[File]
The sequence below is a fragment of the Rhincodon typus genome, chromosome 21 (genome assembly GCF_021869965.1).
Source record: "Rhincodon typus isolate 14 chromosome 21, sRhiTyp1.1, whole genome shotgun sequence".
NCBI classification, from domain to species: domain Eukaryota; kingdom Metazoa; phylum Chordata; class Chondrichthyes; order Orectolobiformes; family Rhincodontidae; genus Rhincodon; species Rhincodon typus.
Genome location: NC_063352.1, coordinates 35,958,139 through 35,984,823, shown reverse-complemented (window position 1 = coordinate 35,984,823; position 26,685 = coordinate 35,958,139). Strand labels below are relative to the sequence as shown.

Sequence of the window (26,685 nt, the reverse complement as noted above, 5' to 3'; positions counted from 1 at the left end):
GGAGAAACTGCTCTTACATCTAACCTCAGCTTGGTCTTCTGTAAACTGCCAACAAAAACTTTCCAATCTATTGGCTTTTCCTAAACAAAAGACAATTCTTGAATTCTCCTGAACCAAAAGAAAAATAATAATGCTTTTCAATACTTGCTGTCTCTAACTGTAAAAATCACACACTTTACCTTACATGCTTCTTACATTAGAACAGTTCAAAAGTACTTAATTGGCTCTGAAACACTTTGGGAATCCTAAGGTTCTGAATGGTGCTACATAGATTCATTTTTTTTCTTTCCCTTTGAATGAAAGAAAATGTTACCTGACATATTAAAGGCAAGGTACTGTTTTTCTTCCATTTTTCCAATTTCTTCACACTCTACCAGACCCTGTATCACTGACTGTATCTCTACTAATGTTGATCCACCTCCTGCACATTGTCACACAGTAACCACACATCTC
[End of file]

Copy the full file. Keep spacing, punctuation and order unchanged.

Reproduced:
The sequence below is a fragment of the Rhincodon typus genome, chromosome 21 (genome assembly GCF_021869965.1).
Source record: "Rhincodon typus isolate 14 chromosome 21, sRhiTyp1.1, whole genome shotgun sequence".
NCBI classification, from domain to species: domain Eukaryota; kingdom Metazoa; phylum Chordata; class Chondrichthyes; order Orectolobiformes; family Rhincodontidae; genus Rhincodon; species Rhincodon typus.
Genome location: NC_063352.1, coordinates 35,958,139 through 35,984,823, shown reverse-complemented (window position 1 = coordinate 35,984,823; position 26,685 = coordinate 35,958,139). Strand labels below are relative to the sequence as shown.

Sequence of the window (26,685 nt, the reverse complement as noted above, 5' to 3'; positions counted from 1 at the left end):
GGAGAAACTGCTCTTACATCTAACCTCAGCTTGGTCTTCTGTAAACTGCCAACAAAAACTTTCCAATCTATTGGCTTTTCCTAAACAAAAGACAATTCTTGAATTCTCCTGAACCAAAAGAAAAATAATAATGCTTTTCAATACTTGCTGTCTCTAACTGTAAAAATCACACACTTTACCTTACATGCTTCTTACATTAGAACAGTTCAAAAGTACTTAATTGGCTCTGAAACACTTTGGGAATCCTAAGGTTCTGAATGGTGCTACATAGATTCATTTTTTTTCTTTCCCTTTGAATGAAAGAAAATGTTACCTGACATATTAAAGGCAAGGTACTGTTTTTCTTCCATTTTTCCAATTTCTTCACACTCTACCAGACCCTGTATCACTGACTGTATCTCTACTAATGTTGATCCACCTCCTGCACATTGTCACACAGTAACCACACATCTC